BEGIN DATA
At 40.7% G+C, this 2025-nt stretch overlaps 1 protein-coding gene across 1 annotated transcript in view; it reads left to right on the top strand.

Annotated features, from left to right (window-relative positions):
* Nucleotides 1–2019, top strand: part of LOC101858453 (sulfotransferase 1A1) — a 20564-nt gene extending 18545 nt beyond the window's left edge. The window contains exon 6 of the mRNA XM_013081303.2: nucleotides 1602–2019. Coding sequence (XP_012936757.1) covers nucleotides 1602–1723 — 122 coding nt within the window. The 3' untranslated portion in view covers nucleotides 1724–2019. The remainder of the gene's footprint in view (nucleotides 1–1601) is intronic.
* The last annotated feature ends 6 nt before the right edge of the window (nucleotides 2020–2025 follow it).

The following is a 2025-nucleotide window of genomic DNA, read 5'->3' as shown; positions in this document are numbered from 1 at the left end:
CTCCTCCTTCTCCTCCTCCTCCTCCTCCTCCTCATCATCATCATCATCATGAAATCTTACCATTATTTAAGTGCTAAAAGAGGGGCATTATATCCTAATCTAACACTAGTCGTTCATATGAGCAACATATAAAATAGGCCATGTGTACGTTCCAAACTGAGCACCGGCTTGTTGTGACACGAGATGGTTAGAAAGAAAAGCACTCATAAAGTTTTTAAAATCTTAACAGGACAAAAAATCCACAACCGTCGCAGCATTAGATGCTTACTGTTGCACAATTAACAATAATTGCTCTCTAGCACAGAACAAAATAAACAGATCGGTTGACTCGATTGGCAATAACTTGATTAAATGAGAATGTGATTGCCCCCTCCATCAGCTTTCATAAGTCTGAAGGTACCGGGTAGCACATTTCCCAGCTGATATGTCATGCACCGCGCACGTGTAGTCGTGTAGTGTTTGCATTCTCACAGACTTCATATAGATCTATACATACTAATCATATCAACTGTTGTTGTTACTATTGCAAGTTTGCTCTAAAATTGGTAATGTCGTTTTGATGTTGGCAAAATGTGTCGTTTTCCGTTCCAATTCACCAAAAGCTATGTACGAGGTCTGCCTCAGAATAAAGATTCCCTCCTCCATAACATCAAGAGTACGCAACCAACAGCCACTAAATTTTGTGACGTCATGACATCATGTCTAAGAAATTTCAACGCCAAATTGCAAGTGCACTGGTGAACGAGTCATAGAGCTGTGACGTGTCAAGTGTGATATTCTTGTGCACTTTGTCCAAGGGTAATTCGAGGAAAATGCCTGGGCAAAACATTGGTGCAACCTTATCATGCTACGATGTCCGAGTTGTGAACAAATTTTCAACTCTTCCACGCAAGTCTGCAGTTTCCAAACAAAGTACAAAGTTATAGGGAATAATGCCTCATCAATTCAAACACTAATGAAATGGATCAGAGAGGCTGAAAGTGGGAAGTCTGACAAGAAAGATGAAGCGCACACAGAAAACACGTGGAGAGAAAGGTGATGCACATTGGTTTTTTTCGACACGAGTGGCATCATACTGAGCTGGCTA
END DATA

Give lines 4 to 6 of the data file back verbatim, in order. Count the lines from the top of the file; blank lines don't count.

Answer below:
* The last annotated feature ends 6 nt before the right edge of the window (nucleotides 2020–2025 follow it).

The following is a 2025-nucleotide window of genomic DNA, read 5'->3' as shown; positions in this document are numbered from 1 at the left end:
CTCCTCCTTCTCCTCCTCCTCCTCCTCCTCCTCATCATCATCATCATCATGAAATCTTACCATTATTTAAGTGCTAAAAGAGGGGCATTATATCCTAATCTAACACTAGTCGTTCATATGAGCAACATATAAAATAGGCCATGTGTACGTTCCAAACTGAGCACCGGCTTGTTGTGACACGAGATGGTTAGAAAGAAAAGCACTCATAAAGTTTTTAAAATCTTAACAGGACAAAAAATCCACAACCGTCGCAGCATTAGATGCTTACTGTTGCACAATTAACAATAATTGCTCTCTAGCACAGAACAAAATAAACAGATCGGTTGACTCGATTGGCAATAACTTGATTAAATGAGAATGTGATTGCCCCCTCCATCAGCTTTCATAAGTCTGAAGGTACCGGGTAGCACATTTCCCAGCTGATATGTCATGCACCGCGCACGTGTAGTCGTGTAGTGTTTGCATTCTCACAGACTTCATATAGATCTATACATACTAATCATATCAACTGTTGTTGTTACTATTGCAAGTTTGCTCTAAAATTGGTAATGTCGTTTTGATGTTGGCAAAATGTGTCGTTTTCCGTTCCAATTCACCAAAAGCTATGTACGAGGTCTGCCTCAGAATAAAGATTCCCTCCTCCATAACATCAAGAGTACGCAACCAACAGCCACTAAATTTTGTGACGTCATGACATCATGTCTAAGAAATTTCAACGCCAAATTGCAAGTGCACTGGTGAACGAGTCATAGAGCTGTGACGTGTCAAGTGTGATATTCTTGTGCACTTTGTCCAAGGGTAATTCGAGGAAAATGCCTGGGCAAAACATTGGTGCAACCTTATCATGCTACGATGTCCGAGTTGTGAACAAATTTTCAACTCTTCCACGCAAGTCTGCAGTTTCCAAACAAAGTACAAAGTTATAGGGAATAATGCCTCATCAATTCAAACACTAATGAAATGGATCAGAGAGGCTGAAAGTGGGAAGTCTGACAAGAAAGATGAAGCGCACACAGAAAACACGTGGAGAGAAAGGTGATGCACATTGGTTTTTTTCGACACGAGTGGCATCATACTGAGCTGGCTA